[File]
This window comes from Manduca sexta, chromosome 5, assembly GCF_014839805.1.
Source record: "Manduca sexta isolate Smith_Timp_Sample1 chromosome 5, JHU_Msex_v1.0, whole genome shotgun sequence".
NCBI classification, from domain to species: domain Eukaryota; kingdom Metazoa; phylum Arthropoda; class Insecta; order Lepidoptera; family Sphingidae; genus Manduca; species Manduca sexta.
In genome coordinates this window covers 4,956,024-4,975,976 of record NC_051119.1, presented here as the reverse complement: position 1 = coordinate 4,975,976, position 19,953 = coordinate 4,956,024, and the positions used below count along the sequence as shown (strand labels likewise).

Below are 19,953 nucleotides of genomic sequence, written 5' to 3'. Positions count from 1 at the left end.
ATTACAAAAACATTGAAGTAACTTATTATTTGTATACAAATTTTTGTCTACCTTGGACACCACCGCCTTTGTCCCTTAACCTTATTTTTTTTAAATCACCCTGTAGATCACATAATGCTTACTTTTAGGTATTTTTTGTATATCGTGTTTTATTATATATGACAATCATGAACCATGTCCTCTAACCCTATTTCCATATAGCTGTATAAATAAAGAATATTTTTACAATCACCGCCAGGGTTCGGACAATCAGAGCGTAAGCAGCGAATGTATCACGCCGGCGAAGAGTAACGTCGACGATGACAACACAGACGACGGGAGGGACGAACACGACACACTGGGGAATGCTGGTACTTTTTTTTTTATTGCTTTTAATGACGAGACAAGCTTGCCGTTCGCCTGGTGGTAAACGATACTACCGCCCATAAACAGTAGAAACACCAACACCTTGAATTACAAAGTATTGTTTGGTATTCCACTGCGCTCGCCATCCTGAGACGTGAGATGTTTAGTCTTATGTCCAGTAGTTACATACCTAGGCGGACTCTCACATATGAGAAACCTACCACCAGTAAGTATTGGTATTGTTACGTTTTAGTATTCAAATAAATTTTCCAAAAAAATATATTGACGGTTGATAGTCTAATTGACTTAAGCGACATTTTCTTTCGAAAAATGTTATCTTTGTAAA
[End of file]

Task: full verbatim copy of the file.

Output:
This window comes from Manduca sexta, chromosome 5, assembly GCF_014839805.1.
Source record: "Manduca sexta isolate Smith_Timp_Sample1 chromosome 5, JHU_Msex_v1.0, whole genome shotgun sequence".
NCBI classification, from domain to species: domain Eukaryota; kingdom Metazoa; phylum Arthropoda; class Insecta; order Lepidoptera; family Sphingidae; genus Manduca; species Manduca sexta.
In genome coordinates this window covers 4,956,024-4,975,976 of record NC_051119.1, presented here as the reverse complement: position 1 = coordinate 4,975,976, position 19,953 = coordinate 4,956,024, and the positions used below count along the sequence as shown (strand labels likewise).

Below are 19,953 nucleotides of genomic sequence, written 5' to 3'. Positions count from 1 at the left end.
ATTACAAAAACATTGAAGTAACTTATTATTTGTATACAAATTTTTGTCTACCTTGGACACCACCGCCTTTGTCCCTTAACCTTATTTTTTTTAAATCACCCTGTAGATCACATAATGCTTACTTTTAGGTATTTTTTGTATATCGTGTTTTATTATATATGACAATCATGAACCATGTCCTCTAACCCTATTTCCATATAGCTGTATAAATAAAGAATATTTTTACAATCACCGCCAGGGTTCGGACAATCAGAGCGTAAGCAGCGAATGTATCACGCCGGCGAAGAGTAACGTCGACGATGACAACACAGACGACGGGAGGGACGAACACGACACACTGGGGAATGCTGGTACTTTTTTTTTTATTGCTTTTAATGACGAGACAAGCTTGCCGTTCGCCTGGTGGTAAACGATACTACCGCCCATAAACAGTAGAAACACCAACACCTTGAATTACAAAGTATTGTTTGGTATTCCACTGCGCTCGCCATCCTGAGACGTGAGATGTTTAGTCTTATGTCCAGTAGTTACATACCTAGGCGGACTCTCACATATGAGAAACCTACCACCAGTAAGTATTGGTATTGTTACGTTTTAGTATTCAAATAAATTTTCCAAAAAAATATATTGACGGTTGATAGTCTAATTGACTTAAGCGACATTTTCTTTCGAAAAATGTTATCTTTGTAAA